The feedback to the input op-amp has to come from the storage cap not the base of the follower. The goal is for the voltage across the cap to equal the input voltage.

There is another approach to this that eliminates the reset FET. Look at the LF398. You need logic to determine when to sample though. Open the switch when the input drops below the output. Once the input crosses 0 you just close the switch.

As with any sample and hold you always have to deal with charge injection when you switch the FET (as you saw)
  • #31
For anyone interested, the attached circuit performs to spec, uses both an AD829 and LM318 with the same basic config as discussed.

Any one have any possible improvements?

(The main drawback I was not considering was compensation caps for the op amps, which I got from the data sheets)


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  • #32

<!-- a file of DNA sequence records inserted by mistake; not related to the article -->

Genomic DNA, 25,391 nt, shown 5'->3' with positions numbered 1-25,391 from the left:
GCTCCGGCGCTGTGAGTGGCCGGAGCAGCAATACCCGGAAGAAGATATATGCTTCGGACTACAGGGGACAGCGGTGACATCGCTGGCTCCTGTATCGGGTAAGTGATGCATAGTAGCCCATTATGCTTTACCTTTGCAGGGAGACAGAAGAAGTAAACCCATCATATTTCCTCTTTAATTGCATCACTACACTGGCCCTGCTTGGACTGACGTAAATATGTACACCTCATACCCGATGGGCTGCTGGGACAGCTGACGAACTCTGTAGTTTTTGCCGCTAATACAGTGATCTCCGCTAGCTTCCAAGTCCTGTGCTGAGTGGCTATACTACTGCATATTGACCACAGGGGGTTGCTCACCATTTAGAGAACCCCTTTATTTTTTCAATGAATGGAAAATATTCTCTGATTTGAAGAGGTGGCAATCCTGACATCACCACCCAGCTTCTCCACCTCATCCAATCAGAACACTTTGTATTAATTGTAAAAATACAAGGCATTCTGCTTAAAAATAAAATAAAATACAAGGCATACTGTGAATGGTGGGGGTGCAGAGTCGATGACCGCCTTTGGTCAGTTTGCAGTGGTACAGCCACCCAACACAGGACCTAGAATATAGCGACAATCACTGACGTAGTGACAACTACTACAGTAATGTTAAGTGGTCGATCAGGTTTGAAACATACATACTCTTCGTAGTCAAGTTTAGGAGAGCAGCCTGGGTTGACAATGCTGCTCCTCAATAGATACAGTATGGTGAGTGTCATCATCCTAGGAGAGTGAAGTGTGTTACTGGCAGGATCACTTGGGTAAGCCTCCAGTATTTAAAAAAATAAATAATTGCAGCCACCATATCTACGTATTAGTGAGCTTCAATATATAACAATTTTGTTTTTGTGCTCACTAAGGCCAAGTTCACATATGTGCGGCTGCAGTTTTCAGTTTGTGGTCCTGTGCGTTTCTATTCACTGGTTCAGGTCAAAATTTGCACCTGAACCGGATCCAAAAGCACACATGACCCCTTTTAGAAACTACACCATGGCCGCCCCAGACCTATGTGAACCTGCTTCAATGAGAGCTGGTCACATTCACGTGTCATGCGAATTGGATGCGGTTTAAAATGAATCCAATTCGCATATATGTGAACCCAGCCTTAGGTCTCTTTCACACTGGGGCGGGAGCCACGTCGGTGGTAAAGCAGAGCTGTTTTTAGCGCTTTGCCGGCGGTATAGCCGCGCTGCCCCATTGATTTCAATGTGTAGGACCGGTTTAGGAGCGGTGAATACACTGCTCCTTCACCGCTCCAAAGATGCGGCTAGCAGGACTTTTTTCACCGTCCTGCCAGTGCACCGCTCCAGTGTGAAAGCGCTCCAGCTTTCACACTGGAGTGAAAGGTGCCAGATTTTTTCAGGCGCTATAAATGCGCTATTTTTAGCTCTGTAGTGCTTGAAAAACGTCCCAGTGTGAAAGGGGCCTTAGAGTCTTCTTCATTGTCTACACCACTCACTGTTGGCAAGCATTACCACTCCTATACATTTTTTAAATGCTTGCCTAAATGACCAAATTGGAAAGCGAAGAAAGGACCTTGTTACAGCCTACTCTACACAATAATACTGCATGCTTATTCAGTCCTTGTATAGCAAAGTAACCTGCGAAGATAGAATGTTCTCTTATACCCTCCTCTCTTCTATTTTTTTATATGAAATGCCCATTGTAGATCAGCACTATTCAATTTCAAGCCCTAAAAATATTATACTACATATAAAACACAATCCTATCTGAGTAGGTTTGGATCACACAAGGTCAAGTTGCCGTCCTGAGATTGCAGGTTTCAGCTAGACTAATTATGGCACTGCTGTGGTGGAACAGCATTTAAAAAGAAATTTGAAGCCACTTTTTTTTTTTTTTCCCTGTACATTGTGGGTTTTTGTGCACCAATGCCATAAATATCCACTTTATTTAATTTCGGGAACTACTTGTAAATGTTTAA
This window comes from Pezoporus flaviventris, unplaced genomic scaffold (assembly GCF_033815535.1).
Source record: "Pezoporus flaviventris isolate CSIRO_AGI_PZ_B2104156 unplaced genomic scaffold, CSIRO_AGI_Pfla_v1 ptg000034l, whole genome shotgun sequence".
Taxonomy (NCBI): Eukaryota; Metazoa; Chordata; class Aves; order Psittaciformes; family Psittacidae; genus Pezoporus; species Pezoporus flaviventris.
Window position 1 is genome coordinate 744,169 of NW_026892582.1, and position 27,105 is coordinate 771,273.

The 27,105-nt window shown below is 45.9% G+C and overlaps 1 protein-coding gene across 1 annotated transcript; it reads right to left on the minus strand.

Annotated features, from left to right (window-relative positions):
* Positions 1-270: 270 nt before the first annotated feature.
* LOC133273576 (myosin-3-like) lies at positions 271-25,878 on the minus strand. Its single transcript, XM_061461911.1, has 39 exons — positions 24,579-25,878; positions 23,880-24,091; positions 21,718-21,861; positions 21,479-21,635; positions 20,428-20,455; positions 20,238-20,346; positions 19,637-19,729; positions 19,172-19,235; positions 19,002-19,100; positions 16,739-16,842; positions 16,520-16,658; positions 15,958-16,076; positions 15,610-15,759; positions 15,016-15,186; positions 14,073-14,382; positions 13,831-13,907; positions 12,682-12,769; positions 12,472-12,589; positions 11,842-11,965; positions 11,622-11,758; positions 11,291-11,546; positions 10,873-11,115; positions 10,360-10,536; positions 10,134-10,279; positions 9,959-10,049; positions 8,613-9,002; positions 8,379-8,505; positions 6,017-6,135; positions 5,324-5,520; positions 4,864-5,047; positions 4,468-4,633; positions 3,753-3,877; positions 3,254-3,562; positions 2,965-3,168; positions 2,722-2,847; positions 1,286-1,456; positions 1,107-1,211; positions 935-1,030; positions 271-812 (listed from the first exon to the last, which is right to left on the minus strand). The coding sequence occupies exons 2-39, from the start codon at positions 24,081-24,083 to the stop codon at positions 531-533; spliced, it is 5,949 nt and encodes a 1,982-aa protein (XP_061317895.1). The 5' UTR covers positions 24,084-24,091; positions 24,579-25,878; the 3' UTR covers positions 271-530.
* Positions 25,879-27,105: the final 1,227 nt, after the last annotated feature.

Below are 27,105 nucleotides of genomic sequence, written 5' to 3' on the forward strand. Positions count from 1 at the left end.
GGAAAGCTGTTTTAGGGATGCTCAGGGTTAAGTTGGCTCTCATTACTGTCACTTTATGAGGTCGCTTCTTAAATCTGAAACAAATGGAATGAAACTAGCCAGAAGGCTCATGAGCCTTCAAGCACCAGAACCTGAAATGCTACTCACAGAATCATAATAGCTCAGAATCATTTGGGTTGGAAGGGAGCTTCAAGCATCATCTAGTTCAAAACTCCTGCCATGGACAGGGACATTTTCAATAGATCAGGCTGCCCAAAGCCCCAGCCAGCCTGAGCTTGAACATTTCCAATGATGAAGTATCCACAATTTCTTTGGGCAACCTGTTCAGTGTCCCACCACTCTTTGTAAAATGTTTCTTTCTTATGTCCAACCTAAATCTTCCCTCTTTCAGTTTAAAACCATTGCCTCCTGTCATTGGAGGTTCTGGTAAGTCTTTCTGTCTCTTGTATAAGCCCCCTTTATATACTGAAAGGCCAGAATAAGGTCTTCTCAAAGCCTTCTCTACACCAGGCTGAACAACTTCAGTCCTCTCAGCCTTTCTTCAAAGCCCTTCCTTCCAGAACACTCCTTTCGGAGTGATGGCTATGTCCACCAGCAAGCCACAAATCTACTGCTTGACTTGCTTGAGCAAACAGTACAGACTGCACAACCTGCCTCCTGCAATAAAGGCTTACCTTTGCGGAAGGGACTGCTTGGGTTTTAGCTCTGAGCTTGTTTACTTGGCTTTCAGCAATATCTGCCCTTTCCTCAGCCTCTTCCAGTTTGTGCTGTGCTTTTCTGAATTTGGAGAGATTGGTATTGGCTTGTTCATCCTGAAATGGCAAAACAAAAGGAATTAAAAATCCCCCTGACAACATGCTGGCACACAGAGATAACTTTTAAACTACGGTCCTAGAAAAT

Looks pretty cool. Post some waveforms.

Are you saying the 829 compensation solved the slew rate problems?
I have questions (curiosity).
Why the resistor in series with the main storage capacitor?
What does R5 do? (looks like it is just across the supply)?
What does C6 do? How did you choose that?
  • #33
Ill take some pictures of the oscilloscope I have made the circuit it works, pretty decently. Perfectly in the simulator but, yeah.
Yeah there is absolutely no slew rate problems with this circuit what so ever. but notice it is being driven at unity gain. The 829 is one of the fewer than 5% of op amps without unity gain compensation. As such it requires external capacitors to ensure it doesn't go unstable. (the stair-casing we saw earlier at unity gain). Usually the compensation capacitor is placed from pin 5 to ground but it worked really good here.. I am still trying to find out why by looking at ad's blog this helped a lot http://www.analog.com/library/analogdialogue/archives/38-06/capacitive_loading.html

R5 is actually a resistor on the output of the 829 which shifts the pole of the op amp due to the internal capacitor. It allows for higher bandwidth

R5 just keeps the simulator happy. adds no real effect when breadboarded. Just something I picked up from using multisim
  • #34
(also R5 is not connected to the positive rail, it's from the pins to the negative rail I know it looks like it is though)